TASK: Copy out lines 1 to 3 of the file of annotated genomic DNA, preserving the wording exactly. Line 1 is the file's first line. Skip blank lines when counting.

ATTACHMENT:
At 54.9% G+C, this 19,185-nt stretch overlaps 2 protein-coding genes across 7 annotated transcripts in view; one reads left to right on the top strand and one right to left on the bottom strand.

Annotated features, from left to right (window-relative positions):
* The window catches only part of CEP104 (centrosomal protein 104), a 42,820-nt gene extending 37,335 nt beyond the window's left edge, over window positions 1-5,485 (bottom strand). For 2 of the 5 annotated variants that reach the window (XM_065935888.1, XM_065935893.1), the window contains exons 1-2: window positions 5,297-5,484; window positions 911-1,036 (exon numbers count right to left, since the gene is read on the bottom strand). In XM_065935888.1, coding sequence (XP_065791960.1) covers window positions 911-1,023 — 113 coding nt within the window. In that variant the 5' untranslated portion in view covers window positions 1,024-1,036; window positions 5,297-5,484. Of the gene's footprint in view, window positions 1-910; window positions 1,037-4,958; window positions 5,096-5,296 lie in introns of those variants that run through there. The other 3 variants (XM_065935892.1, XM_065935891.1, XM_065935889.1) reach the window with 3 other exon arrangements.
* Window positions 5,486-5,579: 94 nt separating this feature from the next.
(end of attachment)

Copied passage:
At 54.9% G+C, this 19,185-nt stretch overlaps 2 protein-coding genes across 7 annotated transcripts in view; one reads left to right on the top strand and one right to left on the bottom strand.

Annotated features, from left to right (window-relative positions):
* The window catches only part of CEP104 (centrosomal protein 104), a 42,820-nt gene extending 37,335 nt beyond the window's left edge, over window positions 1-5,485 (bottom strand). For 2 of the 5 annotated variants that reach the window (XM_065935888.1, XM_065935893.1), the window contains exons 1-2: window positions 5,297-5,484; window positions 911-1,036 (exon numbers count right to left, since the gene is read on the bottom strand). In XM_065935888.1, coding sequence (XP_065791960.1) covers window positions 911-1,023 — 113 coding nt within the window. In that variant the 5' untranslated portion in view covers window positions 1,024-1,036; window positions 5,297-5,484. Of the gene's footprint in view, window positions 1-910; window positions 1,037-4,958; window positions 5,096-5,296 lie in introns of those variants that run through there. The other 3 variants (XM_065935892.1, XM_065935891.1, XM_065935889.1) reach the window with 3 other exon arrangements.